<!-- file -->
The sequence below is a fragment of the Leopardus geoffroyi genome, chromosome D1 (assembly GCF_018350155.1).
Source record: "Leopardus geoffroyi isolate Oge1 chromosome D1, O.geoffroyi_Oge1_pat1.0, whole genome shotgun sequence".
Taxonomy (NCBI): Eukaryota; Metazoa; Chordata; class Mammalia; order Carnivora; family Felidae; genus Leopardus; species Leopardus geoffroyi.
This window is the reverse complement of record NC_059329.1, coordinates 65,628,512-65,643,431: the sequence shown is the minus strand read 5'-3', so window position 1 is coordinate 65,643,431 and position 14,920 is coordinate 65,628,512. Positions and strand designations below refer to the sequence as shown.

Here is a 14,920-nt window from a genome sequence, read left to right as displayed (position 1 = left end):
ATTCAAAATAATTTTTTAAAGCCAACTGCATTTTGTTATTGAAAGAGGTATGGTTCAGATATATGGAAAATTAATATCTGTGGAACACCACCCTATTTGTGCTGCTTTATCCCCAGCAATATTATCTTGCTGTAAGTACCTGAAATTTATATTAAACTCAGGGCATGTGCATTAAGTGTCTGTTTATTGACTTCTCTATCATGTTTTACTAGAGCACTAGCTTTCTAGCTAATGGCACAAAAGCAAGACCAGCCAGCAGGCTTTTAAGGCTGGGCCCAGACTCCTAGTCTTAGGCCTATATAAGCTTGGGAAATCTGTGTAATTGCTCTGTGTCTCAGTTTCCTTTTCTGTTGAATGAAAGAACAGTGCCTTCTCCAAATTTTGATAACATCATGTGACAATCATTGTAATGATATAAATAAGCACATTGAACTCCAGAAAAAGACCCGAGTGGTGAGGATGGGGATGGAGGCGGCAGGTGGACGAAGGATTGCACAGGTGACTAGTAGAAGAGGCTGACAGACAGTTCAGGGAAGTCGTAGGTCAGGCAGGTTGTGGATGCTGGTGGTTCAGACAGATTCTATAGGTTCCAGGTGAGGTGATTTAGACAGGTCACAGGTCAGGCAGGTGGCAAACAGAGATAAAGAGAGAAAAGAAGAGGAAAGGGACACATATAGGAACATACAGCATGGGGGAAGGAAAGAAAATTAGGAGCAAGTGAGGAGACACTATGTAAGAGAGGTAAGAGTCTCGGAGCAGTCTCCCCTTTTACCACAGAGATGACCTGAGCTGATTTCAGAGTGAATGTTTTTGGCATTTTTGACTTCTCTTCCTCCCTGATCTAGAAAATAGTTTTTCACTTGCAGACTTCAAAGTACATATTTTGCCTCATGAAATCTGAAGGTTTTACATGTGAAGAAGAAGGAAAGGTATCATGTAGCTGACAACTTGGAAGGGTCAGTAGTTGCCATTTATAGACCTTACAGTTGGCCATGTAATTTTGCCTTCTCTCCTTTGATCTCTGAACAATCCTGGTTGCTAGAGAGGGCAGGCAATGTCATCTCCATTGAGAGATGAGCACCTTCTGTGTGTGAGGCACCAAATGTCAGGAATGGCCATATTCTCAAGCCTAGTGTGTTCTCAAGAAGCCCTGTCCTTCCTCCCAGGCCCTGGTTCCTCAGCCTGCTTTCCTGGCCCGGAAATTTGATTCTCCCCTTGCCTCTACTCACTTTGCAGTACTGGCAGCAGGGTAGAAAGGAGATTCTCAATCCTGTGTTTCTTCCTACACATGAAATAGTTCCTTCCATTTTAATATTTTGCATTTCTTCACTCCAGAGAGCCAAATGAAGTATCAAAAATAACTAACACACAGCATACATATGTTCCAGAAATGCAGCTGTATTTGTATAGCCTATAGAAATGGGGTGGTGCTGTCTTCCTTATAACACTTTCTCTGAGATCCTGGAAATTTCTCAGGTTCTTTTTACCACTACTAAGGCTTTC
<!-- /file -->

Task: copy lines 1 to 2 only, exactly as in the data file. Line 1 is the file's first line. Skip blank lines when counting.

The sequence below is a fragment of the Leopardus geoffroyi genome, chromosome D1 (assembly GCF_018350155.1).
Source record: "Leopardus geoffroyi isolate Oge1 chromosome D1, O.geoffroyi_Oge1_pat1.0, whole genome shotgun sequence".